Lobbyists in Arms

The postponement of Saturday’s  meeting of the NUJ Continental European Council (made up of branches in Paris, Brussels and the Netherlands) allowed me to attend a guided tour about the arms industry lobby in Brussels, organised by the Corporate Europe Observatory (CEO), a non-profit research and campaign group working to expose and challenge the privileged access and influence enjoyed by corporations and their lobby groups around European Union (EU) policy making. They were supported by Action Paix and Vredesactie (both peace groups).

More than 20,000 lobbyists currently seek to influence the EU institutions, most of them operating from offices in the four square kilometres around the EU Commission HQ and EU Parliament. Seventy per cent of them represent corporate institutions, 20% national bodies and institutions and 10% non government organisations including trades unions. It is said that Brussels and Washington compete to the title World lobbying capital. The power of the EU institutions, with its complex procedures and lack of transparency combined with their reliance on external sources of advice and information justify the description by former EU Commissioner, Marian Fischer Boel, of Brussels as a ‘lobbying paradise’.

At the start of the tour one question stuck in my mind. ‘We’ already have NATO, so why on earth do they want another body to wage war? There was a brief discussion in the group which offered some pointers – the role of the US in NATO and the experiences of the intervention in the former Yugoslavia, which planted in the minds of some European leaders the need for a military organisation that could act without the US. As foreign policy across the EU has become more unified, so has the call to back this up with military clout. Step forward the European arms industry, which has seized the moment and with the transfer of decision making powers on defence industry issues to the EU level has increased its lobbying activities to new heights.

With the adoption of the Lisbon Treaty, which replaced the discredited European Constitution, the EU became a military alliance with an infrastructure for civil-military interventions including Europe’s on armaments agency. As the tour organisers point out in their leaflet ‘War Starts here’; ‘European directives concerning arms procurement and the arms trade, cooperative armaments projects and numerous initiatives benefiting defence companies in the fields of security research and space mean that EU policy making is worth billions of Euros to the arms industry. ….lobbying is about far more than influencing European institutions; rather it is about their close cooperation in reaching common goals. The European Union and the European arms industry have overlapping interesting based on their vision of a strong industry underpinning a strong EU defence policy. They use diverse channels to sustain this partnership, including sitting in advisory groups to influence budget decisions and political strategies, membership of think tanks, expert groups and other organisations to ensure intimate contact with policy makers and many more’. It is also important to remember that during this time of economic crisis, the armaments industries are fighting hard against cuts in defence budgets and are lobbying for more spending on weapons and research quoting both internal and external ‘threats’.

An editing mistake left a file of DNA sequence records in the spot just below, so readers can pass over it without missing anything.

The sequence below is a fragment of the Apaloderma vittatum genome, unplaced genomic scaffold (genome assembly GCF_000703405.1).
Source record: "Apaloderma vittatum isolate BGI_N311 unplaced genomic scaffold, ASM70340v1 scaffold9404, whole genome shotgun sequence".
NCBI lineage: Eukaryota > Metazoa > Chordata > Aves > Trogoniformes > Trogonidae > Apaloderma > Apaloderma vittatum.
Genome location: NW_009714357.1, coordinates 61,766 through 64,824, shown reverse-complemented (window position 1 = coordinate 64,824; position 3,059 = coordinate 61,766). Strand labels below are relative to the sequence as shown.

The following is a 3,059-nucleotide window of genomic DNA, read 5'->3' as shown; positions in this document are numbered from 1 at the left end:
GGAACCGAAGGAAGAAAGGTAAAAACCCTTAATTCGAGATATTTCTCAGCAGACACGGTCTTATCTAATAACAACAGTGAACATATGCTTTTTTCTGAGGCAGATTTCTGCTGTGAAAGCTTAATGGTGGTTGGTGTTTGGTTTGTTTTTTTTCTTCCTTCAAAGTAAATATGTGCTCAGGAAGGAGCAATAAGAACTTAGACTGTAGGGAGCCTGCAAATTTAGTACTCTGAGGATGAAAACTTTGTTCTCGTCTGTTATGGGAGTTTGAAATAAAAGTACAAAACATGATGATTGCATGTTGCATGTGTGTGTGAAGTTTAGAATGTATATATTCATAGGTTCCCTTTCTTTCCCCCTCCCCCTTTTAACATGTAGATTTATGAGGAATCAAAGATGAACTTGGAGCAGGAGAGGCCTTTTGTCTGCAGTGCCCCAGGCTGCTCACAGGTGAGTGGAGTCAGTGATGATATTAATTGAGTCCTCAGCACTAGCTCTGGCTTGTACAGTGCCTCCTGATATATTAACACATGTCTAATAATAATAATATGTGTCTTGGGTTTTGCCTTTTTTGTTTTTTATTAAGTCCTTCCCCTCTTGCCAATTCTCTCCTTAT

So, on a two hour tour on a rather cool and windy Saturday afternoon, we visited the locations of the main players in the arms industry lobbying. Organisations like the European Defence Agency, the European External Action Service, and the Security and Defence Agenda, a so called discussion forum, located in a fine old University building a few minutes from the European Parliament. We also visited the offices (from the outside of course) of the four big arms makers in Europe, the UK’s BAE Systems as well as Finmeccanica, EADS and Thales (who I thought only made trains).

All quite an eye opener, which is why we have to continue to campaign for greater transparency of the lobbying industry (which does include our own organisations like unions, NGO’s etc) and get this information out to the public who is after all paying for it!

Meantime I was left reflecting on the words of Javier Solana (a Spanish physicist and Socialist politician) who went on to become Secretary General of NATO and later the High Representative for the Common Foreign and Security and Secretary General of the Council of the European Union (until 2009); ‘None of us can any longer afford to sustain a healthy and comprehensive defence technological and industrial base on a national basis. The future health, maybe even survival of Europe’s defence industry requires a European approach and a European strategy’. That’s their plan and it’s well underway. What are we going to do to stop them? I think I’ll start by asking the Greeks!

For more about the CEO go to: www.corporateeurope.org

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